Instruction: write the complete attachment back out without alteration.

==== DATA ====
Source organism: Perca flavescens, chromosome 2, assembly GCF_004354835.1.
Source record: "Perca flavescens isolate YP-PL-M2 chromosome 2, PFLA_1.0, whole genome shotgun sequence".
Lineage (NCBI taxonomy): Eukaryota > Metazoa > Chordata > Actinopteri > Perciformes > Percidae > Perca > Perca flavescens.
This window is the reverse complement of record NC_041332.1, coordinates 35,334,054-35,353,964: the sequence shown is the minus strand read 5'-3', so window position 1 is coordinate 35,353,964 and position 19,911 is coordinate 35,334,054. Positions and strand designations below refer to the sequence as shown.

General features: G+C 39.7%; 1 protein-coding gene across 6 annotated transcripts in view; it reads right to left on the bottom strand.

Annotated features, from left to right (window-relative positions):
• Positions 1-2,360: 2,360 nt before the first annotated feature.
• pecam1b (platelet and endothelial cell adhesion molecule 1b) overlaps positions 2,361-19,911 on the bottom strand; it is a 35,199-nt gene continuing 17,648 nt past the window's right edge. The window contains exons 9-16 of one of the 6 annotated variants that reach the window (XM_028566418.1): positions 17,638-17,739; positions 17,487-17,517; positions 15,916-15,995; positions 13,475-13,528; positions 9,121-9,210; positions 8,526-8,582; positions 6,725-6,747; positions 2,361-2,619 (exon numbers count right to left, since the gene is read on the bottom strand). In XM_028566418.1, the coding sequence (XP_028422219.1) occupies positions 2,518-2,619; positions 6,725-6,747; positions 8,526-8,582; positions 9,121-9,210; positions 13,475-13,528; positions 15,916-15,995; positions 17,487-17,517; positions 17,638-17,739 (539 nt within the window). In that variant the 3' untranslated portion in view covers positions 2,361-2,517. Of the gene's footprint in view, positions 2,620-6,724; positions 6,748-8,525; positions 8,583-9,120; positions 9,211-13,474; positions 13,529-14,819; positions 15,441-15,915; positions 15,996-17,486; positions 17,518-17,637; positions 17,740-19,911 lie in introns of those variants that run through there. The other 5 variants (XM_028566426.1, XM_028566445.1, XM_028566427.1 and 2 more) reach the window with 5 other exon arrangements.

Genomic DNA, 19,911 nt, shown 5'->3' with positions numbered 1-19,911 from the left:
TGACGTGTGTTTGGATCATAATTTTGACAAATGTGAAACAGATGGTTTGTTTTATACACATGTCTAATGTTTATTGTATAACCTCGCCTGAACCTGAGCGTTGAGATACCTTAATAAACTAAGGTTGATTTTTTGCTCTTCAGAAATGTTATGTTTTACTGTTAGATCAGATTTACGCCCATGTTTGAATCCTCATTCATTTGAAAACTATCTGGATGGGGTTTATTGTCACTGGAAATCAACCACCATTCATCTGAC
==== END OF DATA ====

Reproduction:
Source organism: Perca flavescens, chromosome 2, assembly GCF_004354835.1.
Source record: "Perca flavescens isolate YP-PL-M2 chromosome 2, PFLA_1.0, whole genome shotgun sequence".
Lineage (NCBI taxonomy): Eukaryota > Metazoa > Chordata > Actinopteri > Perciformes > Percidae > Perca > Perca flavescens.
This window is the reverse complement of record NC_041332.1, coordinates 35,334,054-35,353,964: the sequence shown is the minus strand read 5'-3', so window position 1 is coordinate 35,353,964 and position 19,911 is coordinate 35,334,054. Positions and strand designations below refer to the sequence as shown.

General features: G+C 39.7%; 1 protein-coding gene across 6 annotated transcripts in view; it reads right to left on the bottom strand.

Annotated features, from left to right (window-relative positions):
• Positions 1-2,360: 2,360 nt before the first annotated feature.
• pecam1b (platelet and endothelial cell adhesion molecule 1b) overlaps positions 2,361-19,911 on the bottom strand; it is a 35,199-nt gene continuing 17,648 nt past the window's right edge. The window contains exons 9-16 of one of the 6 annotated variants that reach the window (XM_028566418.1): positions 17,638-17,739; positions 17,487-17,517; positions 15,916-15,995; positions 13,475-13,528; positions 9,121-9,210; positions 8,526-8,582; positions 6,725-6,747; positions 2,361-2,619 (exon numbers count right to left, since the gene is read on the bottom strand). In XM_028566418.1, the coding sequence (XP_028422219.1) occupies positions 2,518-2,619; positions 6,725-6,747; positions 8,526-8,582; positions 9,121-9,210; positions 13,475-13,528; positions 15,916-15,995; positions 17,487-17,517; positions 17,638-17,739 (539 nt within the window). In that variant the 3' untranslated portion in view covers positions 2,361-2,517. Of the gene's footprint in view, positions 2,620-6,724; positions 6,748-8,525; positions 8,583-9,120; positions 9,211-13,474; positions 13,529-14,819; positions 15,441-15,915; positions 15,996-17,486; positions 17,518-17,637; positions 17,740-19,911 lie in introns of those variants that run through there. The other 5 variants (XM_028566426.1, XM_028566445.1, XM_028566427.1 and 2 more) reach the window with 5 other exon arrangements.

Genomic DNA, 19,911 nt, shown 5'->3' with positions numbered 1-19,911 from the left:
TGACGTGTGTTTGGATCATAATTTTGACAAATGTGAAACAGATGGTTTGTTTTATACACATGTCTAATGTTTATTGTATAACCTCGCCTGAACCTGAGCGTTGAGATACCTTAATAAACTAAGGTTGATTTTTTGCTCTTCAGAAATGTTATGTTTTACTGTTAGATCAGATTTACGCCCATGTTTGAATCCTCATTCATTTGAAAACTATCTGGATGGGGTTTATTGTCACTGGAAATCAACCACCATTCATCTGAC